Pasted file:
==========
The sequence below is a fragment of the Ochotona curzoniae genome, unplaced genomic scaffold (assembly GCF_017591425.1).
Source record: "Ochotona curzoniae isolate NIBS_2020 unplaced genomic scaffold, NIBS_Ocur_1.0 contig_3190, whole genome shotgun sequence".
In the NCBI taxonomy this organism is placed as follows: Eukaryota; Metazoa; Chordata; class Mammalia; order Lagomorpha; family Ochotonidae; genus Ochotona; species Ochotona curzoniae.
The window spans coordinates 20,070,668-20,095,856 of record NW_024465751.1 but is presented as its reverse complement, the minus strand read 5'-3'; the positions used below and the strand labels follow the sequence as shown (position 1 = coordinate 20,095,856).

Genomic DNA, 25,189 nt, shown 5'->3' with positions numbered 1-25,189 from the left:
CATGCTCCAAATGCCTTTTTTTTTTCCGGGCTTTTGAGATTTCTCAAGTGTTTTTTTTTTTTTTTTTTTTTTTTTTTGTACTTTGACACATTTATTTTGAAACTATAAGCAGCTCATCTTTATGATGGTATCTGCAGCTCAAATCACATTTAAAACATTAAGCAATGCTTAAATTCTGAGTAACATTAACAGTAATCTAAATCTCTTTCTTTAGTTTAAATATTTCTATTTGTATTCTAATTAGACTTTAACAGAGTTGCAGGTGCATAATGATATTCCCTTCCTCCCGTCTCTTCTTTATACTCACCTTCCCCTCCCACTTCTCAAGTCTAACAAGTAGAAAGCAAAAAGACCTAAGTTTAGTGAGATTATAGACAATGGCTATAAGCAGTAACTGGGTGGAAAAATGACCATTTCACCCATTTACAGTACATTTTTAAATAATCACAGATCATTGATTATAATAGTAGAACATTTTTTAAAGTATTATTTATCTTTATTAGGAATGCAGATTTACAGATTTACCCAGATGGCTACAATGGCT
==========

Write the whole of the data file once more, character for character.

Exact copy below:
The sequence below is a fragment of the Ochotona curzoniae genome, unplaced genomic scaffold (assembly GCF_017591425.1).
Source record: "Ochotona curzoniae isolate NIBS_2020 unplaced genomic scaffold, NIBS_Ocur_1.0 contig_3190, whole genome shotgun sequence".
In the NCBI taxonomy this organism is placed as follows: Eukaryota; Metazoa; Chordata; class Mammalia; order Lagomorpha; family Ochotonidae; genus Ochotona; species Ochotona curzoniae.
The window spans coordinates 20,070,668-20,095,856 of record NW_024465751.1 but is presented as its reverse complement, the minus strand read 5'-3'; the positions used below and the strand labels follow the sequence as shown (position 1 = coordinate 20,095,856).

Genomic DNA, 25,189 nt, shown 5'->3' with positions numbered 1-25,189 from the left:
CATGCTCCAAATGCCTTTTTTTTTTCCGGGCTTTTGAGATTTCTCAAGTGTTTTTTTTTTTTTTTTTTTTTTTTTTTGTACTTTGACACATTTATTTTGAAACTATAAGCAGCTCATCTTTATGATGGTATCTGCAGCTCAAATCACATTTAAAACATTAAGCAATGCTTAAATTCTGAGTAACATTAACAGTAATCTAAATCTCTTTCTTTAGTTTAAATATTTCTATTTGTATTCTAATTAGACTTTAACAGAGTTGCAGGTGCATAATGATATTCCCTTCCTCCCGTCTCTTCTTTATACTCACCTTCCCCTCCCACTTCTCAAGTCTAACAAGTAGAAAGCAAAAAGACCTAAGTTTAGTGAGATTATAGACAATGGCTATAAGCAGTAACTGGGTGGAAAAATGACCATTTCACCCATTTACAGTACATTTTTAAATAATCACAGATCATTGATTATAATAGTAGAACATTTTTTAAAGTATTATTTATCTTTATTAGGAATGCAGATTTACAGATTTACCCAGATGGCTACAATGGCT